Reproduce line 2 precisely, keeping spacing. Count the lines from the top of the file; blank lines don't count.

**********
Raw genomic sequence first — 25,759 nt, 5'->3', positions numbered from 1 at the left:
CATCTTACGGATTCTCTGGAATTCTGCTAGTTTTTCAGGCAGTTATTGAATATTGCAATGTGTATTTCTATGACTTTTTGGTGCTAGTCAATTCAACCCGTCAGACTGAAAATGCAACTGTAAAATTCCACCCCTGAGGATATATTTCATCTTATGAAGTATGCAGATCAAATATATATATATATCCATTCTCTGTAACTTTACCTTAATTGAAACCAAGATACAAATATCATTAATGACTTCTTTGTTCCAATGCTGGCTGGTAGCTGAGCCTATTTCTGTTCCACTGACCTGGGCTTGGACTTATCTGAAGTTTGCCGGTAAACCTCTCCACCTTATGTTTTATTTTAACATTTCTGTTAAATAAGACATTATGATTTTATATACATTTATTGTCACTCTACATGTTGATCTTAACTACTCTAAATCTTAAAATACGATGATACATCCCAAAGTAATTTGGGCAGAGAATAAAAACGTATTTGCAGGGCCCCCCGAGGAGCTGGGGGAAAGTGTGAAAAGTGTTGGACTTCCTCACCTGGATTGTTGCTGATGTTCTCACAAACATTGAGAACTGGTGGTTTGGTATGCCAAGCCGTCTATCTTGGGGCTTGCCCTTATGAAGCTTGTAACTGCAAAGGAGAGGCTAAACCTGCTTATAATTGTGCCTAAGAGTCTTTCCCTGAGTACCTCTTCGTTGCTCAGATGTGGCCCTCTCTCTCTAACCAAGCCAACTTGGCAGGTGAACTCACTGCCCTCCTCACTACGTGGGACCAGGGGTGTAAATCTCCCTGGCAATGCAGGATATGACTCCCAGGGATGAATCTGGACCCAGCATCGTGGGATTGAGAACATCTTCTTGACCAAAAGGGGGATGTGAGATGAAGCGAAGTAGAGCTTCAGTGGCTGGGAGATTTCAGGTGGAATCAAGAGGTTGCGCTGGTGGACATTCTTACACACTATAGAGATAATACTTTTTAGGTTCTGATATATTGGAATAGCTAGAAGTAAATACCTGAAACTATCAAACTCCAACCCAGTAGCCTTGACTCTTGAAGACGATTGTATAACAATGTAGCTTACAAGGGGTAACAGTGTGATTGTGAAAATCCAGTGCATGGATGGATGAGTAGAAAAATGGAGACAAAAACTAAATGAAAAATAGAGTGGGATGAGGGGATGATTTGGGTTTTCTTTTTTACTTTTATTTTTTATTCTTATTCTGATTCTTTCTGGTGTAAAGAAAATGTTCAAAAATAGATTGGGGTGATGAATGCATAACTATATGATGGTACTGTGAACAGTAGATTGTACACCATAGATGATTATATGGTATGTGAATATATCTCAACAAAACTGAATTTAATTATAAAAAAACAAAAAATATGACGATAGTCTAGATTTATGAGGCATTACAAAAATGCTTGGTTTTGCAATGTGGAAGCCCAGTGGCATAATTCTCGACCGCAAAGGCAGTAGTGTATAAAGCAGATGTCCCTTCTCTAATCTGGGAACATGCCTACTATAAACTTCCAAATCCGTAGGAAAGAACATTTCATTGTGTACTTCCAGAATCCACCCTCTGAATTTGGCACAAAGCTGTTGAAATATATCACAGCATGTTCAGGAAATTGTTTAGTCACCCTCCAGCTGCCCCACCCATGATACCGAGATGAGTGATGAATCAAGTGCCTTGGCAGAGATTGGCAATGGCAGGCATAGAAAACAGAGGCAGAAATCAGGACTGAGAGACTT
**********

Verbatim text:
CATCTTACGGATTCTCTGGAATTCTGCTAGTTTTTCAGGCAGTTATTGAATATTGCAATGTGTATTTCTATGACTTTTTGGTGCTAGTCAATTCAACCCGTCAGACTGAAAATGCAACTGTAAAATTCCACCCCTGAGGATATATTTCATCTTATGAAGTATGCAGATCAAATATATATATATATCCATTCTCTGTAACTTTACCTTAATTGAAACCAAGATACAAATATCATTAATGACTTCTTTGTTCCAATGCTGGCTGGTAGCTGAGCCTATTTCTGTTCCACTGACCTGGGCTTGGACTTATCTGAAGTTTGCCGGTAAACCTCTCCACCTTATGTTTTATTTTAACATTTCTGTTAAATAAGACATTATGATTTTATATACATTTATTGTCACTCTACATGTTGATCTTAACTACTCTAAATCTTAAAATACGATGATACATCCCAAAGTAATTTGGGCAGAGAATAAAAACGTATTTGCAGGGCCCCCCGAGGAGCTGGGGGAAAGTGTGAAAAGTGTTGGACTTCCTCACCTGGATTGTTGCTGATGTTCTCACAAACATTGAGAACTGGTGGTTTGGTATGCCAAGCCGTCTATCTTGGGGCTTGCCCTTATGAAGCTTGTAACTGCAAAGGAGAGGCTAAACCTGCTTATAATTGTGCCTAAGAGTCTTTCCCTGAGTACCTCTTCGTTGCTCAGATGTGGCCCTCTCTCTCTAACCAAGCCAACTTGGCAGGTGAACTCACTGCCCTCCTCACTACGTGGGACCAGGGGTGTAAATCTCCCTGGCAATGCAGGATATGACTCCCAGGGATGAATCTGGACCCAGCATCGTGGGATTGAGAACATCTTCTTGACCAAAAGGGGGATGTGAGATGAAGCGAAGTAGAGCTTCAGTGGCTGGGAGATTTCAGGTGGAATCAAGAGGTTGCGCTGGTGGACATTCTTACACACTATAGAGATAATACTTTTTAGGTTCTGATATATTGGAATAGCTAGAAGTAAATACCTGAAACTATCAAACTCCAACCCAGTAGCCTTGACTCTTGAAGACGATTGTATAACAATGTAGCTTACAAGGGGTAACAGTGTGATTGTGAAAATCCAGTGCATGGATGGATGAGTAGAAAAATGGAGACAAAAACTAAATGAAAAATAGAGTGGGATGAGGGGATGATTTGGGTTTTCTTTTTTACTTTTATTTTTTATTCTTATTCTGATTCTTTCTGGTGTAAAGAAAATGTTCAAAAATAGATTGGGGTGATGAATGCATAACTATATGATGGTACTGTGAACAGTAGATTGTACACCATAGATGATTATATGGTATGTGAATATATCTCAACAAAACTGAATTTAATTATAAAAAAACAAAAAATATGACGATAGTCTAGATTTATGAGGCATTACAAAAATGCTTGGTTTTGCAATGTGGAAGCCCAGTGGCATAATTCTCGACCGCAAAGGCAGTAGTGTATAAAGCAGATGTCCCTTCTCTAATCTGGGAACATGCCTACTATAAACTTCCAAATCCGTAGGAAAGAACATTTCATTGTGTACTTCCAGAATCCACCCTCTGAATTTGGCACAAAGCTGTTGAAATATATCACAGCATGTTCAGGAAATTGTTTAGTCACCCTCCAGCTGCCCCACCCATGATACCGAGATGAGTGATGAATCAAGTGCCTTGGCAGAGATTGGCAATGGCAGGCATAGAAAACAGAGGCAGAAATCAGGACTGAGAGACTT